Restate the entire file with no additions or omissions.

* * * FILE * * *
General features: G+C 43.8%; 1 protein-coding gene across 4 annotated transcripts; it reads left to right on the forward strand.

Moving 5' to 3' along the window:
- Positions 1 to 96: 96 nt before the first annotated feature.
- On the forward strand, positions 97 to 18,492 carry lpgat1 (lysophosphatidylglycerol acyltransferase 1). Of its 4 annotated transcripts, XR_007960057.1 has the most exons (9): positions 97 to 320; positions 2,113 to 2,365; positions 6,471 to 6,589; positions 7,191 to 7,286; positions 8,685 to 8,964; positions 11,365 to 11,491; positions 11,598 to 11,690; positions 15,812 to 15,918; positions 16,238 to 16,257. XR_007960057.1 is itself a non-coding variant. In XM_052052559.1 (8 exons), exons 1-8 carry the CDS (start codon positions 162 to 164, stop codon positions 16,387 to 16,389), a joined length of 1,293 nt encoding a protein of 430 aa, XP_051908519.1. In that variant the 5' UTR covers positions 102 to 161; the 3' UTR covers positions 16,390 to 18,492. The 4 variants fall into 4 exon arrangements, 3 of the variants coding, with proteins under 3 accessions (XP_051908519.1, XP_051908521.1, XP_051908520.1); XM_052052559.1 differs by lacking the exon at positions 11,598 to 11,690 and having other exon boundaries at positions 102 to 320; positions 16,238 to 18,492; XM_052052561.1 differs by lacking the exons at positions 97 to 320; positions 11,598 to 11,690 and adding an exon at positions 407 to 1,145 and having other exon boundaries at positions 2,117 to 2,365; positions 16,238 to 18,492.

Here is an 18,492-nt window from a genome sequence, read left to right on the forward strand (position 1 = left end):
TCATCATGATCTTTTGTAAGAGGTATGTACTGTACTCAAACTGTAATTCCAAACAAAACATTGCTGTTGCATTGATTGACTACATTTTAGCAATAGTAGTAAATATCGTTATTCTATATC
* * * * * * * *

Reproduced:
General features: G+C 43.8%; 1 protein-coding gene across 4 annotated transcripts; it reads left to right on the forward strand.

Moving 5' to 3' along the window:
- Positions 1 to 96: 96 nt before the first annotated feature.
- On the forward strand, positions 97 to 18,492 carry lpgat1 (lysophosphatidylglycerol acyltransferase 1). Of its 4 annotated transcripts, XR_007960057.1 has the most exons (9): positions 97 to 320; positions 2,113 to 2,365; positions 6,471 to 6,589; positions 7,191 to 7,286; positions 8,685 to 8,964; positions 11,365 to 11,491; positions 11,598 to 11,690; positions 15,812 to 15,918; positions 16,238 to 16,257. XR_007960057.1 is itself a non-coding variant. In XM_052052559.1 (8 exons), exons 1-8 carry the CDS (start codon positions 162 to 164, stop codon positions 16,387 to 16,389), a joined length of 1,293 nt encoding a protein of 430 aa, XP_051908519.1. In that variant the 5' UTR covers positions 102 to 161; the 3' UTR covers positions 16,390 to 18,492. The 4 variants fall into 4 exon arrangements, 3 of the variants coding, with proteins under 3 accessions (XP_051908519.1, XP_051908521.1, XP_051908520.1); XM_052052559.1 differs by lacking the exon at positions 11,598 to 11,690 and having other exon boundaries at positions 102 to 320; positions 16,238 to 18,492; XM_052052561.1 differs by lacking the exons at positions 97 to 320; positions 11,598 to 11,690 and adding an exon at positions 407 to 1,145 and having other exon boundaries at positions 2,117 to 2,365; positions 16,238 to 18,492.

Here is an 18,492-nt window from a genome sequence, read left to right on the forward strand (position 1 = left end):
TCATCATGATCTTTTGTAAGAGGTATGTACTGTACTCAAACTGTAATTCCAAACAAAACATTGCTGTTGCATTGATTGACTACATTTTAGCAATAGTAGTAAATATCGTTATTCTATATC